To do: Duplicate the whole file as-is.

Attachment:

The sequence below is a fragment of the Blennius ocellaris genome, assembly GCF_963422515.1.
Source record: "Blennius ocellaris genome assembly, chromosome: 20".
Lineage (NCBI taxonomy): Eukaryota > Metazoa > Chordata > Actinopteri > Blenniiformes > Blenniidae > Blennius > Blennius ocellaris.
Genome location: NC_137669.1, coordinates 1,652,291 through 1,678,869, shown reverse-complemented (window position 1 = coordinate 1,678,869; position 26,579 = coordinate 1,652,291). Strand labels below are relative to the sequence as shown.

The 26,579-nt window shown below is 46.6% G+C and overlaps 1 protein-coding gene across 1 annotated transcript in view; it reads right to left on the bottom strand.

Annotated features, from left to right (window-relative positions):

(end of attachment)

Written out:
The sequence below is a fragment of the Blennius ocellaris genome, assembly GCF_963422515.1.
Source record: "Blennius ocellaris genome assembly, chromosome: 20".
Lineage (NCBI taxonomy): Eukaryota > Metazoa > Chordata > Actinopteri > Blenniiformes > Blenniidae > Blennius > Blennius ocellaris.
Genome location: NC_137669.1, coordinates 1,652,291 through 1,678,869, shown reverse-complemented (window position 1 = coordinate 1,678,869; position 26,579 = coordinate 1,652,291). Strand labels below are relative to the sequence as shown.

The 26,579-nt window shown below is 46.6% G+C and overlaps 1 protein-coding gene across 1 annotated transcript in view; it reads right to left on the bottom strand.

Annotated features, from left to right (window-relative positions):